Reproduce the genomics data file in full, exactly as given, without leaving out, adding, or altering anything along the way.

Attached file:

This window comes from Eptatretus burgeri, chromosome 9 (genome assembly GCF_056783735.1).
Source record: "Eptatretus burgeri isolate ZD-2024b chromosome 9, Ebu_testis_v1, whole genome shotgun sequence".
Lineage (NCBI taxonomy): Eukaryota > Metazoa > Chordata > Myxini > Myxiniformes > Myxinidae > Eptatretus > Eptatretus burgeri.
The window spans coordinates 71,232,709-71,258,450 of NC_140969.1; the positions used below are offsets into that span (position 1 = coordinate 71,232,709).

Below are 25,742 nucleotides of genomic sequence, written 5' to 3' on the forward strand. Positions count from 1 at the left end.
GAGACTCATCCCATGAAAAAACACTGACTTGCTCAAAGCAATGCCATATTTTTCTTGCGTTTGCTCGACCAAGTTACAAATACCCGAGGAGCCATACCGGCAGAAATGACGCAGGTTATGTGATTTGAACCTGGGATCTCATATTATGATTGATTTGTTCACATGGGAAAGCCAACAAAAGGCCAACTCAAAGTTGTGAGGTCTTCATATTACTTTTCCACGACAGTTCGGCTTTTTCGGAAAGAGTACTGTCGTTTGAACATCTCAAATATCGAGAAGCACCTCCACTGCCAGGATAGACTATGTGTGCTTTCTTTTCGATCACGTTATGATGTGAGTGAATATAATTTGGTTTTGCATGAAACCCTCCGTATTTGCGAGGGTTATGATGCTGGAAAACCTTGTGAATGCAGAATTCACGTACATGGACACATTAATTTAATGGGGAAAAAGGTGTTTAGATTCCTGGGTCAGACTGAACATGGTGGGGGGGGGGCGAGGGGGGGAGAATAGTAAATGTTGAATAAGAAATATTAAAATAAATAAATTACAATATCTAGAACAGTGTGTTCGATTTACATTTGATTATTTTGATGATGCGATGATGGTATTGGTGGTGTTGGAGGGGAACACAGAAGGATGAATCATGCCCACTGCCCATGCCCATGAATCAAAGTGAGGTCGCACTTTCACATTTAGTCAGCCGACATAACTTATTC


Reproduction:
This window comes from Eptatretus burgeri, chromosome 9 (genome assembly GCF_056783735.1).
Source record: "Eptatretus burgeri isolate ZD-2024b chromosome 9, Ebu_testis_v1, whole genome shotgun sequence".
Lineage (NCBI taxonomy): Eukaryota > Metazoa > Chordata > Myxini > Myxiniformes > Myxinidae > Eptatretus > Eptatretus burgeri.
The window spans coordinates 71,232,709-71,258,450 of NC_140969.1; the positions used below are offsets into that span (position 1 = coordinate 71,232,709).

Below are 25,742 nucleotides of genomic sequence, written 5' to 3' on the forward strand. Positions count from 1 at the left end.
GAGACTCATCCCATGAAAAAACACTGACTTGCTCAAAGCAATGCCATATTTTTCTTGCGTTTGCTCGACCAAGTTACAAATACCCGAGGAGCCATACCGGCAGAAATGACGCAGGTTATGTGATTTGAACCTGGGATCTCATATTATGATTGATTTGTTCACATGGGAAAGCCAACAAAAGGCCAACTCAAAGTTGTGAGGTCTTCATATTACTTTTCCACGACAGTTCGGCTTTTTCGGAAAGAGTACTGTCGTTTGAACATCTCAAATATCGAGAAGCACCTCCACTGCCAGGATAGACTATGTGTGCTTTCTTTTCGATCACGTTATGATGTGAGTGAATATAATTTGGTTTTGCATGAAACCCTCCGTATTTGCGAGGGTTATGATGCTGGAAAACCTTGTGAATGCAGAATTCACGTACATGGACACATTAATTTAATGGGGAAAAAGGTGTTTAGATTCCTGGGTCAGACTGAACATGGTGGGGGGGGGGCGAGGGGGGGAGAATAGTAAATGTTGAATAAGAAATATTAAAATAAATAAATTACAATATCTAGAACAGTGTGTTCGATTTACATTTGATTATTTTGATGATGCGATGATGGTATTGGTGGTGTTGGAGGGGAACACAGAAGGATGAATCATGCCCACTGCCCATGCCCATGAATCAAAGTGAGGTCGCACTTTCACATTTAGTCAGCCGACATAACTTATTC